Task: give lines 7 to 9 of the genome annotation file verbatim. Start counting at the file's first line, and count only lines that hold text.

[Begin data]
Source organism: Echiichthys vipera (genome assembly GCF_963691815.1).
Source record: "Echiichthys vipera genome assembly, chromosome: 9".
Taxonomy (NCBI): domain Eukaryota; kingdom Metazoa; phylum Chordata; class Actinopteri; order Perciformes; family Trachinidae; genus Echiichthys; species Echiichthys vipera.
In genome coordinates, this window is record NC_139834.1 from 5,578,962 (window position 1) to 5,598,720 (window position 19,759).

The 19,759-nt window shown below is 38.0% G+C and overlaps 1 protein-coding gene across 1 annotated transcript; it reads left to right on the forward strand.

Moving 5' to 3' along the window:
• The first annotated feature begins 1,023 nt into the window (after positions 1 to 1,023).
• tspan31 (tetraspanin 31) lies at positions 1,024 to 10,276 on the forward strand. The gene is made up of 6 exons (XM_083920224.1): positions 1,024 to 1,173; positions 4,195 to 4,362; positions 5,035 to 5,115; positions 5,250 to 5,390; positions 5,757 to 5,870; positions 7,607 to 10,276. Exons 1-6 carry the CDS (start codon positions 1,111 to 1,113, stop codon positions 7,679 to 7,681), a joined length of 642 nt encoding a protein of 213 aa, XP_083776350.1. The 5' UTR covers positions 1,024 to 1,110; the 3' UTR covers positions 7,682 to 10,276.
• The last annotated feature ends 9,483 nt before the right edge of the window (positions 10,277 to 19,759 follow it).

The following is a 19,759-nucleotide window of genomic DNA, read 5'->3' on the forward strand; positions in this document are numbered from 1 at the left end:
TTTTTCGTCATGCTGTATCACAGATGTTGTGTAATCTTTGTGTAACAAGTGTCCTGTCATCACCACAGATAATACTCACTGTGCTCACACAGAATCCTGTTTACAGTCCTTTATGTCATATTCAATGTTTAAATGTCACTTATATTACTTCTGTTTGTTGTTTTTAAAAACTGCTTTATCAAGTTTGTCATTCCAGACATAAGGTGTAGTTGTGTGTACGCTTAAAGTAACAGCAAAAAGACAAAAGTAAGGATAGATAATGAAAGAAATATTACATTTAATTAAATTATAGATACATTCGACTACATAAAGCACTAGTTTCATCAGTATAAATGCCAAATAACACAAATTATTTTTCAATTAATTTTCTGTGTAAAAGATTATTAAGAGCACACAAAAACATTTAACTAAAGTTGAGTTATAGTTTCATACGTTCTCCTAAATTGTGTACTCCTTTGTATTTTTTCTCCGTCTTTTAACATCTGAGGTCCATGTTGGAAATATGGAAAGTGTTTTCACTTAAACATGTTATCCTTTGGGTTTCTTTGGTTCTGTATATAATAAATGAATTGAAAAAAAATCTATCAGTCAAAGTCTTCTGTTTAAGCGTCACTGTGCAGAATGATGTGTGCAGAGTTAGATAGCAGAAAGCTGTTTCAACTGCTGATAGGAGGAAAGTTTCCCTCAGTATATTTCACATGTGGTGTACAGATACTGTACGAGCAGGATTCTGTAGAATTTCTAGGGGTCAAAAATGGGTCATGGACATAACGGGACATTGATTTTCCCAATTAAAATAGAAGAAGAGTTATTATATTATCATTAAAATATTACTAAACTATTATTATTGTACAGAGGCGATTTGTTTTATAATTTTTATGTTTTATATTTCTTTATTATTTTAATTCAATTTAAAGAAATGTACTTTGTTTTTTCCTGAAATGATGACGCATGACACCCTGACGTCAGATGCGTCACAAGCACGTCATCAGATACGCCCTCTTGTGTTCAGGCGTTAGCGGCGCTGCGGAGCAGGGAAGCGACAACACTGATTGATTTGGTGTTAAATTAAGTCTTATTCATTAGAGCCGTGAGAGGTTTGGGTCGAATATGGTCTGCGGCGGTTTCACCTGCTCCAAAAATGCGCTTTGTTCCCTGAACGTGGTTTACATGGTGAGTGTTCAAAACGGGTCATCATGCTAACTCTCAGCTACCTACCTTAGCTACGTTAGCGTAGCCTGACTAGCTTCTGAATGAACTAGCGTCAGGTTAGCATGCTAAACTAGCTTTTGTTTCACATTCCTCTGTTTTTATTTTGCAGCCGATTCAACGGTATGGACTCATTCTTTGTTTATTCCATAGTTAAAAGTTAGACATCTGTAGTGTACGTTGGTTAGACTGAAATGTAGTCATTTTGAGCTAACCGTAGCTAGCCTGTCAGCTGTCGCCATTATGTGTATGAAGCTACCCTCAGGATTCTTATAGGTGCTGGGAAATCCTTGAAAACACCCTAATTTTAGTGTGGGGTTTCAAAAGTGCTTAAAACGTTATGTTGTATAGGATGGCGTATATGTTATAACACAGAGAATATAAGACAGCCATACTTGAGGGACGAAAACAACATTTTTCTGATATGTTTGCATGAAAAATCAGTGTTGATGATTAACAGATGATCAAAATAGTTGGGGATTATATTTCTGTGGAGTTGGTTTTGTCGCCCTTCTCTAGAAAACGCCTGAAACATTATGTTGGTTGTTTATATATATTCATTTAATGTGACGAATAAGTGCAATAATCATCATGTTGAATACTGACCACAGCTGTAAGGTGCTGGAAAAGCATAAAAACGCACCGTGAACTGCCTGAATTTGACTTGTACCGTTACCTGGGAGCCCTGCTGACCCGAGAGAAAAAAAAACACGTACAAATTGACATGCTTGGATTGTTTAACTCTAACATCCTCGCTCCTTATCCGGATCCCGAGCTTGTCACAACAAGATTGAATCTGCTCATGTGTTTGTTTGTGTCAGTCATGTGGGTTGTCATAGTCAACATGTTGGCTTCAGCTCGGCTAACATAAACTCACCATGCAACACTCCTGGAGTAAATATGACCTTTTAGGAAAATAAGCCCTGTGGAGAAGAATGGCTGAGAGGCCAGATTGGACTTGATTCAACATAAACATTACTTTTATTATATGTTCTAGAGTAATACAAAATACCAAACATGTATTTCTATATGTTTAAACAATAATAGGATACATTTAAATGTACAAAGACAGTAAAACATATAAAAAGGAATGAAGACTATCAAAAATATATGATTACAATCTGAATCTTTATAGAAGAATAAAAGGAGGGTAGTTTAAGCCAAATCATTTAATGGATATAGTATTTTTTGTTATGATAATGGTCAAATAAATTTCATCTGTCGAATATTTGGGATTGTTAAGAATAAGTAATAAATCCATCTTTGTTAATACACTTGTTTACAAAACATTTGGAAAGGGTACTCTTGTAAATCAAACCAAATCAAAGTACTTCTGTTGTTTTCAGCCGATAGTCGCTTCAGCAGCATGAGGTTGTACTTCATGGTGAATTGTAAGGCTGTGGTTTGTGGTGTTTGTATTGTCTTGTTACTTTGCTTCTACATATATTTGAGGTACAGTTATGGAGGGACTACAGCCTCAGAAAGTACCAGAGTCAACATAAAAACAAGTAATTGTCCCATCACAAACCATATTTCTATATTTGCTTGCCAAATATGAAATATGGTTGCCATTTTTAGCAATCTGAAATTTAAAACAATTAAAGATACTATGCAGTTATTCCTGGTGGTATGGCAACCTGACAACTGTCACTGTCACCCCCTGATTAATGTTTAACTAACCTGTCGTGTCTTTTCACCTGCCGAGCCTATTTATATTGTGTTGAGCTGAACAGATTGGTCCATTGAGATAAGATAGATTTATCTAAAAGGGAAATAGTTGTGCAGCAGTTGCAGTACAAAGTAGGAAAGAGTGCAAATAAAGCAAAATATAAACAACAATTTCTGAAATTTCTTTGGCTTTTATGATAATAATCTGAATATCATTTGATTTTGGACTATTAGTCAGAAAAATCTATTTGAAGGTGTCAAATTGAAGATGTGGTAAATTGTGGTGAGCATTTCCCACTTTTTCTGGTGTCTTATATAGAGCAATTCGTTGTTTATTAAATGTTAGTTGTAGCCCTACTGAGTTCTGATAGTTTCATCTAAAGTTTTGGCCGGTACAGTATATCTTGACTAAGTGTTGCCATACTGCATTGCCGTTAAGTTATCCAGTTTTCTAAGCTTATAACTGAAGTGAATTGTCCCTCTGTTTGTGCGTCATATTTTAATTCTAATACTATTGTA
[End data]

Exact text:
• The first annotated feature begins 1,023 nt into the window (after positions 1 to 1,023).
• tspan31 (tetraspanin 31) lies at positions 1,024 to 10,276 on the forward strand. The gene is made up of 6 exons (XM_083920224.1): positions 1,024 to 1,173; positions 4,195 to 4,362; positions 5,035 to 5,115; positions 5,250 to 5,390; positions 5,757 to 5,870; positions 7,607 to 10,276. Exons 1-6 carry the CDS (start codon positions 1,111 to 1,113, stop codon positions 7,679 to 7,681), a joined length of 642 nt encoding a protein of 213 aa, XP_083776350.1. The 5' UTR covers positions 1,024 to 1,110; the 3' UTR covers positions 7,682 to 10,276.
• The last annotated feature ends 9,483 nt before the right edge of the window (positions 10,277 to 19,759 follow it).